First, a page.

Umpire just loves the game

By Patricia Ann Speelman -

Mike Martin, of Anna, in black, center, umpires a professional, Frontier League baseball game between the Joliet (Illinois) Slammers and the Florence (Kentucky) Freedom in Florence, July 24, 2016.

Courtesy photo


Courtesy photo

ANNA — Mike Martin, of Anna, has been umpiring college and professional baseball games for more than a quarter of a century.

But he never set out to be the guy behind home plate yelling, “Steeeeeee-rrrike!” Never planned to be the guy the crowd routinely boos.

Martin went to umpire school because he thought it would make him a better coach.

The Elida High School graduate had played football and baseball for Ohio Norhern University, where he earned a Bachelor of Arts in education. He taught science, math and Bible studies in a junior high school, and he was the head soccer coach. He also coached junior varsity baseball. When he became the head baseball coach, he realized that coaches and umpires don’t see the game the same way.

“How to be a better coach?” he asked himself. “I need to understand what it means to umpire,” he answered. “(Learning to be an umpire) might be the best thing I ever did.”

He took classes, attended meetings, passed a test and became certified by the Ohio High School Athletic Association.

He started by working games at the junior high level and over the years, graduated to junior varsity, high school, college divisions III, II and I and then minor league games.

Now, he oversees NCAA Division I contests. He umped the Ohio State/Michigan game this year.

“At the high school level, I worked 11 state tournaments. The first was in 1991 and the last, in 2003,” Martin said. At the same time, he began to cover college games. These days, he works from March to May in college ballparks and from June to October on the diamonds of the independent minor Frontier League.

“Mike has worked in the league for many years. He is a consummate professional that strives to be the best he can be every night,” said Frontier League Commissioner Bill Lee.

Umpires are independent contractors. At the high school and college levels below Division I, they get their jobs through assigners.

“The assigners have maybe 50 schools,” Martin said. “They make assignments.” Some assigners are also umpires. They see what their peers are doing and if they like what they see, they sometimes invite those peers to join their stable of assignees. That’s how Martin worked his way up the umpiring ladder. He’s been doing college games for 25 years, 15 of those for Division I. In addition to the OSU/Michigan game, this year he was an umpire for Penn State/Maryland and for Purdue/Michigan State.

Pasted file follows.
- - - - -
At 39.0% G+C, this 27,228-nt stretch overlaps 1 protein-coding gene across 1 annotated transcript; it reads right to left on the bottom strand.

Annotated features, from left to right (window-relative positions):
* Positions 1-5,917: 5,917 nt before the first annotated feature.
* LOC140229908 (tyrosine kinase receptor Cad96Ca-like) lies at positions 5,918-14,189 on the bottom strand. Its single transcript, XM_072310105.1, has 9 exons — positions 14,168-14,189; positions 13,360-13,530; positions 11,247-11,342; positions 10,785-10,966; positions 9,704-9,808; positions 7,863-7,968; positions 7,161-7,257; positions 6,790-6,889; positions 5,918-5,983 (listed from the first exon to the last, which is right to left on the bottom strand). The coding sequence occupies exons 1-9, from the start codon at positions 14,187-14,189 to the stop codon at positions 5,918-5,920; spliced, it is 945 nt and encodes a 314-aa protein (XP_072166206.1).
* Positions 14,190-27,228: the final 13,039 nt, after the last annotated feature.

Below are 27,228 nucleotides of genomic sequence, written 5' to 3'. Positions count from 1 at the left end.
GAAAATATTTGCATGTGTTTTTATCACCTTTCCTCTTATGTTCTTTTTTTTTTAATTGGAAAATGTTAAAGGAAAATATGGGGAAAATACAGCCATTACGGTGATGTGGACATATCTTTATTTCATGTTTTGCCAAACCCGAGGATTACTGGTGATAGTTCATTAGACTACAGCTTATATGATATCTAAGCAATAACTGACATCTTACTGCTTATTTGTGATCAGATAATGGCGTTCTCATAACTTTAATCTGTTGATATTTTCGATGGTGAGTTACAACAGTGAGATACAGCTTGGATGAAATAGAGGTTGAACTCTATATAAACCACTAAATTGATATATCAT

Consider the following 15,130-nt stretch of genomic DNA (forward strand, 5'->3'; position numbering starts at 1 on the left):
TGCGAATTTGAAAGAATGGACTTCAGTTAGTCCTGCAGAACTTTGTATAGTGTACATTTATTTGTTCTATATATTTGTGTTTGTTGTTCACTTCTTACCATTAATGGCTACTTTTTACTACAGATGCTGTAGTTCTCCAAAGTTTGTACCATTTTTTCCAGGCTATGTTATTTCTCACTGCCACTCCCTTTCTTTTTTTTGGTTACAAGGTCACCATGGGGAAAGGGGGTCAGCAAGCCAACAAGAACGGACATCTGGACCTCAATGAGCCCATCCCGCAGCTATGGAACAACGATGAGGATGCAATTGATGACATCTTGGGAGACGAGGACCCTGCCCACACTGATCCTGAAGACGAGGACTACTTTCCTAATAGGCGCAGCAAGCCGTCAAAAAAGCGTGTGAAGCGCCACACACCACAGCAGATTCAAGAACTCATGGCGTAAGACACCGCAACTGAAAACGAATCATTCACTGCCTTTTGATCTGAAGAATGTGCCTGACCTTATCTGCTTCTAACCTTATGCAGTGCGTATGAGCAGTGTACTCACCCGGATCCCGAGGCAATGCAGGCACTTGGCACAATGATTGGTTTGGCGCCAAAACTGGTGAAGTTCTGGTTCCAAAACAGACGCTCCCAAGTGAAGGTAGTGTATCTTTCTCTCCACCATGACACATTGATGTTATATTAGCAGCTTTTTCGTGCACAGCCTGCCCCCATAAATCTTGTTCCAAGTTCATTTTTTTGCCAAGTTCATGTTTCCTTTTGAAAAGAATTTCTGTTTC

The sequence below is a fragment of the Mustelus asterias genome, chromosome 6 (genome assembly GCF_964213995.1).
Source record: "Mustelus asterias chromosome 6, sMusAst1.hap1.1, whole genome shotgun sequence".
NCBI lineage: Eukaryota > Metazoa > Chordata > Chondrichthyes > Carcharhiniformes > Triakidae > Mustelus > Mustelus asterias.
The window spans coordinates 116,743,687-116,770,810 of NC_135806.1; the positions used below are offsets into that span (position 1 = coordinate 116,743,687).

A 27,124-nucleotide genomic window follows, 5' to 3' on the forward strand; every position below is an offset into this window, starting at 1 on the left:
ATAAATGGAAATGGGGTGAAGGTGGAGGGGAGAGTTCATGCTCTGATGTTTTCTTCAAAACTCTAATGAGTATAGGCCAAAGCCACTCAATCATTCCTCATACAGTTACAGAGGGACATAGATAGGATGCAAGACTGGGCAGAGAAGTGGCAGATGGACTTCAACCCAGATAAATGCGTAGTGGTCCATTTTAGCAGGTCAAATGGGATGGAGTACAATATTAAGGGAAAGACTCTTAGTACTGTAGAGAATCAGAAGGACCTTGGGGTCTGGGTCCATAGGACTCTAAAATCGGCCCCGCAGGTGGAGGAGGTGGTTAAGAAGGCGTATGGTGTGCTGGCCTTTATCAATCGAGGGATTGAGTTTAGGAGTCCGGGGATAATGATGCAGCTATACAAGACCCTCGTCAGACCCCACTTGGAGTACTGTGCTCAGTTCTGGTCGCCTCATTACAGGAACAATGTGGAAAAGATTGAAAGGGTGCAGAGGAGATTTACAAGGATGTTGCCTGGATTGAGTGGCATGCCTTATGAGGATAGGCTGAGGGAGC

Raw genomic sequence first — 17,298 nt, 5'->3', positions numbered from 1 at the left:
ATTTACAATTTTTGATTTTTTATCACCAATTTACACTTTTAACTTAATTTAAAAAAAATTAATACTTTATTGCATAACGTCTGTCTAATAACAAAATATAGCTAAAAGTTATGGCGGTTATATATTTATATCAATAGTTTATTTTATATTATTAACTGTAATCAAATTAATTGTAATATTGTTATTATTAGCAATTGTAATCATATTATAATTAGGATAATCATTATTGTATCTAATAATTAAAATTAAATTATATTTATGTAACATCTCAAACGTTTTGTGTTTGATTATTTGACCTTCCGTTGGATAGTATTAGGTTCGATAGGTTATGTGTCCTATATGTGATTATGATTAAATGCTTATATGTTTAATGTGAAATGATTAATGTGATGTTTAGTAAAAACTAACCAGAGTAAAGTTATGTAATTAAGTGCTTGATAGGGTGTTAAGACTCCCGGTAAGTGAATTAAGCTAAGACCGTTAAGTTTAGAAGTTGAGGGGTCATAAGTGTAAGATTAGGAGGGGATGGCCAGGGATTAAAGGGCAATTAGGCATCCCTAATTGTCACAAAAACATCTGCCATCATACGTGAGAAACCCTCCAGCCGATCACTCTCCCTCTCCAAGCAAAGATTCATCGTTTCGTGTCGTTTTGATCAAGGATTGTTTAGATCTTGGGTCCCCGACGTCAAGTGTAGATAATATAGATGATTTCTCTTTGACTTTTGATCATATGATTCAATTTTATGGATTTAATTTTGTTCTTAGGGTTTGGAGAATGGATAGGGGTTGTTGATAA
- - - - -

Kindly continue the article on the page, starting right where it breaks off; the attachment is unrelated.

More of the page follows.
“Every week, I’m somewhere,” he said. Until he recently retired from the Honda Anna Engine Plant to open a florist/gift shop in Anna with his wife, Betsy, he used all of his vacation and personal time off to work games.

“By October, I’ll know my schedule for next spring,” he said. This year, he handled 57 college games and by season’s end, he will have done 60 professional contests. He has umped in nine conference tournaments, including one in the Big 10. He also has worked the Frontier Cup playoffs more than once. Eventually, he’d like to umpire a college world series in Omaha.

Each game requires three umpires. One of them is selected by the assigners to serve as crew chief, a role Martin has taken many times. The crew chief oversees the other two umpires, making sure they have travel and hotel arrangements in place and guests listed for seats at the games. Sometimes, Martin enlists Betsy’s help for that part of the job.

On the field, for the first game of the series, the crew chief works at home base. For subsequent games, the three rotate positions among home, first and third bases. The umps arrive an hour and a half before the game starts. In the minor leagues, they use some of that time to rub five dozen baseballs with a compound known as mud. It’s the responsibility of the umpires to get the balls ready for the game.